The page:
There are a lot of things that I’m not proud of. The number of days a week I don’t shower, when I fall asleep before telling my husband I love him, when I leave the peanut butter jar on the counter open with the knife sticking out of it all day long…you know, those sort of things. Before Polly was born, I decided I wanted to make her food when she was old enough for solids and my Mom graciously bought us a Vitamix to make my pureeing easier. We really struggled to get pounds on our girl, so we started her on purees at 4 months after talking with our pediatrician. (Sidetone, she has done AWESOME gaining weight ever since she started eating solids)
Not even going to lie to you. I’m writing this post because I’m proud of myself. For the last 3 months, I have peeled, chopped, roasted, blanched, steamed, pureed, strained, spooned, and frozen countless ounces of food for Polly. She is SUCH a good eater. I have been doing most of her food in smaller batches when the produce goes on sale at the grocery store, but just before the holidays our Costco started carrying organic produce in bulk, so I committed to doing my next batch from Costco produce. I wanted to calculate how much money I was saving. Now, I have to be honest here. My Dad and I are exactly the same, thus he gives me a REALLY hard time a lot because it makes him happy. 🙂 So, selfishly, I wanted to be able to tell him I was saving a ton of money by making her food rather than jarred food “that I ate growing up and turned out just fine”. (Love you Daddy!)
For once in my life, I was RIGHT! I was right BIG time! Now, my husband will back me up here. This process literally wore me out. It took me two full weeks to the day to process all of the food. My dishwasher ran at LEAST 3 times a day during that time and I fell into bed beyond exhausted every single night from being on my feet in the kitchen almost non-stop for 14 days. It was so worth it though. My deep freeze is STOCKED for the next 3+ months of healthy, organic, homemade food for my baby girl. I know exactly where it came from (Costco gives a lot of detail on where the produce originates), what went into it (because I did it!), and when it was frozen.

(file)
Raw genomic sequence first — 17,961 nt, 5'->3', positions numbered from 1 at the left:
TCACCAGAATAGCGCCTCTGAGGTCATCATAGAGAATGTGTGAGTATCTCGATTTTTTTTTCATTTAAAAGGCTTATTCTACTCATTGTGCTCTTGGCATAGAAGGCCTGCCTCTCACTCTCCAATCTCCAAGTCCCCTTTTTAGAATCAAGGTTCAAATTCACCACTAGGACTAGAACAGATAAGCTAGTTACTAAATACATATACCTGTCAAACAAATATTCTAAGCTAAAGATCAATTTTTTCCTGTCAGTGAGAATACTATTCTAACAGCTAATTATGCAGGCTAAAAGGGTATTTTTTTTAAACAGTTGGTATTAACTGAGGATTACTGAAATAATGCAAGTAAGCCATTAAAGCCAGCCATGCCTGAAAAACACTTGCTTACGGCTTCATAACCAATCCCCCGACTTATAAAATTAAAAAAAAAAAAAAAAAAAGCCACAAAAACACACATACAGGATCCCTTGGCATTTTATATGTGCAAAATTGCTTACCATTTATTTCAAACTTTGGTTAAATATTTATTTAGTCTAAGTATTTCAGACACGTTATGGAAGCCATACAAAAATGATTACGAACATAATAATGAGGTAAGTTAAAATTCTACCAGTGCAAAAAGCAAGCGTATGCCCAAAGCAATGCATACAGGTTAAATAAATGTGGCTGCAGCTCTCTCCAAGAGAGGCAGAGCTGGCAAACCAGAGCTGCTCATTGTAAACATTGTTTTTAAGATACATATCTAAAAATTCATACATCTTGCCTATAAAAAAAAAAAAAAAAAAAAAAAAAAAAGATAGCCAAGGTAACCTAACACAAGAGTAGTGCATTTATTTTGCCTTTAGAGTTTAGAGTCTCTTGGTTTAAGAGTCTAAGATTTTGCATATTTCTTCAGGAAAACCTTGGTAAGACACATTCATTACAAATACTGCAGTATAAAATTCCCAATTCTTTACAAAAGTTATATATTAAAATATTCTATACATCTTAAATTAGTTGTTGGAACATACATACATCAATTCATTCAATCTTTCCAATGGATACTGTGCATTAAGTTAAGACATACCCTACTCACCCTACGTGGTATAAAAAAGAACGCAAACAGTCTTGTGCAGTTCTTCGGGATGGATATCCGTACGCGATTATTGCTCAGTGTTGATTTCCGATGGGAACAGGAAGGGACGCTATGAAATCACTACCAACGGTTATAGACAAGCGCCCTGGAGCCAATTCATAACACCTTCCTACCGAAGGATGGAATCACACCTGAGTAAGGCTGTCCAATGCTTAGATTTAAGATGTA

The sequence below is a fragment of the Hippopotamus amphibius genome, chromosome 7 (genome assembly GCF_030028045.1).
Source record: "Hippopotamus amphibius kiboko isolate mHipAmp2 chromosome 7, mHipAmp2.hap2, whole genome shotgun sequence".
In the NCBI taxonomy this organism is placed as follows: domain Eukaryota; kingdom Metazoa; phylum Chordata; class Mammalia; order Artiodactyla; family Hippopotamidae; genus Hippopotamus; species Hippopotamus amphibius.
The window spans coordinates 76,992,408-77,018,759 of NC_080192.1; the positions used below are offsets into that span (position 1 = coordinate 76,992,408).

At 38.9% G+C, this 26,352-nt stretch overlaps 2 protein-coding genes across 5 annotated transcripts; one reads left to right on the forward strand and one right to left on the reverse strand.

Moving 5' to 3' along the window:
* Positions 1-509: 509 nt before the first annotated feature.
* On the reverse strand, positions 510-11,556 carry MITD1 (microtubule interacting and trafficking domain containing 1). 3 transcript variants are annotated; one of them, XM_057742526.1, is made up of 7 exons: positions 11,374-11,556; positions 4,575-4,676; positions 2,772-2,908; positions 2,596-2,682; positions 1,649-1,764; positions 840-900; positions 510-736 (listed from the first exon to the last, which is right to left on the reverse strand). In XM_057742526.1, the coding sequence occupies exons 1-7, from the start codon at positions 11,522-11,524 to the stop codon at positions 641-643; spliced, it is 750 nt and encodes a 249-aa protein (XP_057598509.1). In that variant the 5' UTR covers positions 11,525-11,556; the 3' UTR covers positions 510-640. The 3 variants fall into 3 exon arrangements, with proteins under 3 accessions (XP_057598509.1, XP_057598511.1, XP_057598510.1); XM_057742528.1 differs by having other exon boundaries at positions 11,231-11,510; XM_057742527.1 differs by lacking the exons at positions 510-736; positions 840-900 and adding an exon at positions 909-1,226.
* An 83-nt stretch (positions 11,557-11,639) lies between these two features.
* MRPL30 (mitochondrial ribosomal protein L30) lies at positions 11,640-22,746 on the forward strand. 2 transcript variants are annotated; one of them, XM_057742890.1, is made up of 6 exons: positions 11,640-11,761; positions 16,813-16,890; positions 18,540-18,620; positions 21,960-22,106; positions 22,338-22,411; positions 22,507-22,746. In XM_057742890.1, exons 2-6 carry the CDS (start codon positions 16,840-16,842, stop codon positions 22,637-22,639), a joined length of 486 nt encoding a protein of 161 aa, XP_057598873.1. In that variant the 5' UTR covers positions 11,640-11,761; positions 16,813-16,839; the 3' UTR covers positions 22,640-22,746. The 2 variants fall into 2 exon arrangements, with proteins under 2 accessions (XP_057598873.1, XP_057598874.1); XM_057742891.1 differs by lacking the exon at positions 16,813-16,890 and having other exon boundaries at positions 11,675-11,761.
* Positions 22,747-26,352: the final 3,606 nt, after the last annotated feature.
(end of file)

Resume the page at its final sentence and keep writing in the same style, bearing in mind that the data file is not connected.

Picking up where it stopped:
At the end of it all, I froze almost 750 ounces of food for Polly (which would be just shy of 200 4oz jars if I were to have bought them at the store). For comparison’s sake, I looked at the store the other day at the Earth’s Best (organic) 4oz jar of Stage 1 carrots so that I could have a frame of reference to do my calculations. It was $1.19 per jar. I’ll spare you the math, but for all of that food, I spent $85.79 at Costco. Here’s the kicker. I SAVED $123.41 on what I would have spent on the SAME amount of jarred baby food.
It’s a ton of work and I’m really glad I don’t have to do it again for a while, but to all my “why don’t you just buy jarred baby food-ers” out there, now you see why! There is serious cost savings on top of BIG time increased quality. If you’re interested in making your kiddo’s food, I highly encourage it. I have lots of great resources that I used that I’d be happy to share. (Because, yes, I did my research on how to prepare each food to retain the maximum amount of nutrition for my girl because I’m that crazy)
And while this picture seriously doesn’t do it justice because you can’t see that there is a second layer of bags behind all of the ones you can see, this stocked deep freeze makes me smile every time I open it! For the record, here are the foods I made (in varying quantities):
- Apples (2 different varieties)
- Green Beans
- White Potato
- Yellow Squash
- Butternut Squash